4907000 Doctoral Seminar (0.0)
This seminar will meet regularly every semester to discuss research problems and issues of professional interest.
4907010 Qualifying Examination (1.0)
This oral examination is designed to assess 1) the student's knowledge of the subject matter and ability to integrate the material read and 2) the student's ability and promise in research.
4907020 Colloquium (1.0)
This public presentation of the student's research in the major field is assessed on the basis of 1) the student's knowledge of the subject matter and ability to integrate the material read and 2) the student's ability and promise in research.
4907030 Language Requirement (0)
A written demonstration of the student's knowledge of written French (or other appropriate second language).
4907040 Major Field (1.0)
4907050 First Minor Field (0.5)
4907060 Second Minor Field (0.5)

   The following courses are designed to study the central issues, ideas and historiography of the designated major field, within certain geographical and temporal limits. All seminar courses extend over two semesters. Students must register for the courses in each semester.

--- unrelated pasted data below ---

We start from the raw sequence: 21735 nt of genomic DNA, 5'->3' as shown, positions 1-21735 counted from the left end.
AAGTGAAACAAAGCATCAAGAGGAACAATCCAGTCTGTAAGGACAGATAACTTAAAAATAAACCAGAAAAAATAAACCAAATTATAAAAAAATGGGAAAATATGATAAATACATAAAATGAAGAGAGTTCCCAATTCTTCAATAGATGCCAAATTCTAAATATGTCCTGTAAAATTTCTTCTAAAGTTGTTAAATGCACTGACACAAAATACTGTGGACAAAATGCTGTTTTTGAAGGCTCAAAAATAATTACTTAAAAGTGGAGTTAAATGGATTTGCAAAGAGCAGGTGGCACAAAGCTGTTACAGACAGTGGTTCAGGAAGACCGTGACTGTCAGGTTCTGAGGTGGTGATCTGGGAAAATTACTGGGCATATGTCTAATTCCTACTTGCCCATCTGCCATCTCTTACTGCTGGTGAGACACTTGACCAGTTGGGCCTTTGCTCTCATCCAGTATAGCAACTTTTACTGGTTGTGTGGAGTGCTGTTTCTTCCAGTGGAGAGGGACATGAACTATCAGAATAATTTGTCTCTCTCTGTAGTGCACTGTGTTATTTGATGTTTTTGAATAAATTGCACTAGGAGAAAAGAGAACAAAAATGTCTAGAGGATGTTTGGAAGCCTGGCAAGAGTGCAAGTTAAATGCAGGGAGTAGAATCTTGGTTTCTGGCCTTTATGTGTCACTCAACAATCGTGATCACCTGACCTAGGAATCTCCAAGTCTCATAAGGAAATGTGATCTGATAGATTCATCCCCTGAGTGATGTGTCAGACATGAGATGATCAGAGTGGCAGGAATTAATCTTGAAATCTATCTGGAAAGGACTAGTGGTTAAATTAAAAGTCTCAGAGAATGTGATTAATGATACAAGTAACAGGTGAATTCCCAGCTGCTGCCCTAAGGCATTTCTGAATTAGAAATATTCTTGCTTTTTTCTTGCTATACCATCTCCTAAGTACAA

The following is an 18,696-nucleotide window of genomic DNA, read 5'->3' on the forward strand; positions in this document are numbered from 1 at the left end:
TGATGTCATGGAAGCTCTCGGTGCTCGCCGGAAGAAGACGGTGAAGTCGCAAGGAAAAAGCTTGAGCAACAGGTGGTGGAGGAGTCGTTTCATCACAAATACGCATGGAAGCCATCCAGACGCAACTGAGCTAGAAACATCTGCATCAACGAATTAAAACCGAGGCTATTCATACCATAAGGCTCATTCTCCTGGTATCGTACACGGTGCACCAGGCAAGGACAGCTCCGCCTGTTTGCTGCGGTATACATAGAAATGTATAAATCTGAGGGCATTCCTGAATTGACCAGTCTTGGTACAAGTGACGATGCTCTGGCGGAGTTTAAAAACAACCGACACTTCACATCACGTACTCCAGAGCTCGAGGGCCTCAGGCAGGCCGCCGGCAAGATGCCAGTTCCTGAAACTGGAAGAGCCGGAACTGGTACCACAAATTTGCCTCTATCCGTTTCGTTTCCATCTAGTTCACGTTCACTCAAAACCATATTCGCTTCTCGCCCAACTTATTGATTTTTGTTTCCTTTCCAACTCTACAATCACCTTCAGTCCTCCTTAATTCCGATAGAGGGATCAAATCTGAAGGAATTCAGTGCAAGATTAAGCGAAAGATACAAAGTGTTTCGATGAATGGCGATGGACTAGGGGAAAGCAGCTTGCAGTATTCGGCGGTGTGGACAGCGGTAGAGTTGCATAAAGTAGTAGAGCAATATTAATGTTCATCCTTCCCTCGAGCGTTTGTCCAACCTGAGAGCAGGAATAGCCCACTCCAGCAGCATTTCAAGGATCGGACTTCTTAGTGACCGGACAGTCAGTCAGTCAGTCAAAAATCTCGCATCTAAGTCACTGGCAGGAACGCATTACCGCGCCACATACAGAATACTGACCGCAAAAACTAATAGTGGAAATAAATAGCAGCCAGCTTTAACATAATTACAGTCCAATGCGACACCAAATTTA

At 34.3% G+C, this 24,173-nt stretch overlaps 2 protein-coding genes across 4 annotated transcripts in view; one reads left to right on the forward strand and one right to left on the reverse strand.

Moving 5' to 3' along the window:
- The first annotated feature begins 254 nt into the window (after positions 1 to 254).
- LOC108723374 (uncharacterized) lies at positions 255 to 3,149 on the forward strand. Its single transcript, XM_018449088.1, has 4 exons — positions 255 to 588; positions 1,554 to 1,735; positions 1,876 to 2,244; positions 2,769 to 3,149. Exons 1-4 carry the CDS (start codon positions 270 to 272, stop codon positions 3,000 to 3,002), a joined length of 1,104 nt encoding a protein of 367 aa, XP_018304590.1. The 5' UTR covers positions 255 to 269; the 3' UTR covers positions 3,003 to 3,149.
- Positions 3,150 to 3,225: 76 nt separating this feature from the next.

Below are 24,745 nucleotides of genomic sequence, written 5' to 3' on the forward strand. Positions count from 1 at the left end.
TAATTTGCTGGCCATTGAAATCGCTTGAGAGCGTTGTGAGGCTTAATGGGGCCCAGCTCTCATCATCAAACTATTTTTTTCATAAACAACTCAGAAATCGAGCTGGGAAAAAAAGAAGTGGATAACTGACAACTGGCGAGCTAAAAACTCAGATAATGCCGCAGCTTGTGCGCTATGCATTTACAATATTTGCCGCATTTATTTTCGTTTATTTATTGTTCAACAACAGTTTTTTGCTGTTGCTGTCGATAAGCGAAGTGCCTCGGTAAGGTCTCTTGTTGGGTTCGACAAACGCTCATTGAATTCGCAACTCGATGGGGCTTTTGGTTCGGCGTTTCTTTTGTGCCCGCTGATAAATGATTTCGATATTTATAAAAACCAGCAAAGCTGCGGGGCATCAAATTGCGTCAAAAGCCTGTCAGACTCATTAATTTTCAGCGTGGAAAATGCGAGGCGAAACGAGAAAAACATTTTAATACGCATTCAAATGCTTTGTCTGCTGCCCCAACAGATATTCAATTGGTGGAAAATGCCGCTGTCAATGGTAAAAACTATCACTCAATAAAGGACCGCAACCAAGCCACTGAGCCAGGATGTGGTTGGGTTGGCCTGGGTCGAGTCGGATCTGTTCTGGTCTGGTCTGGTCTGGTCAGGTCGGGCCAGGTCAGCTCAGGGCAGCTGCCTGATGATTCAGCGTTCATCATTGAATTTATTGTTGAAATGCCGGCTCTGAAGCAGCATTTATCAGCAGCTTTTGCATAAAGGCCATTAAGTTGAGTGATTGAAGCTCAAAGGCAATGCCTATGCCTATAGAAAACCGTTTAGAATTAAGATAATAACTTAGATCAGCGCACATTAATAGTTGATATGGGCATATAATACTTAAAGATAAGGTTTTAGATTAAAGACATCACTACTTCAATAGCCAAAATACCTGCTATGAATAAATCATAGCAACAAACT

4907100 Canadian History Major Seminar (1.0)
4907110 British History Major Seminar (1.0)
4907120 Scottish History Major Seminar (1.0)
4907130 Community Studies Major Seminar (1.0)
4907140 Early Modern European History Major Seminar (1.0)
4907150 Modern European History Major Seminar (1.0)
4907160 Gender, Women and Family Major Seminar (1.0)
4907170 Race, Slavery, and Imperialism Major Seminar (1.0)
4907180 United States History Major Seminar (1.0)
4907600 Canadian History Minor Seminar (0.5)
4907610 British History Minor Seminar (0.5)
4907620 Scottish History Minor Seminar (0.5)
4907630 Community Studies Minor Seminar (0.5)
4907640 Early Modern European History Minor Seminar (0.5)
4907650 Modern European History Minor Seminar (0.5)
4907660 Gender, Women and Family Minor Seminar (0.5)
4907670 Race, Slavery, and Imperialism Minor Seminar (0.5)
4907680 United States History Minor Seminar (0.5)
4907690 International History Minor Seminar (0.5)
4907700 Science, Medicine and Technology Minor Seminar (0.5)
4907710 Other Minor Seminar (0.5)

4907990 PhD Thesis (2.0)

The requirements for an MA student taking a 7000-level course are substantially different from those for a PhD student. Therefore a PhD student who has previously taken any of these 7000-level courses may, with the permission of the department, repeat any of those 7000-level for credit in the Tri-University Doctoral Program.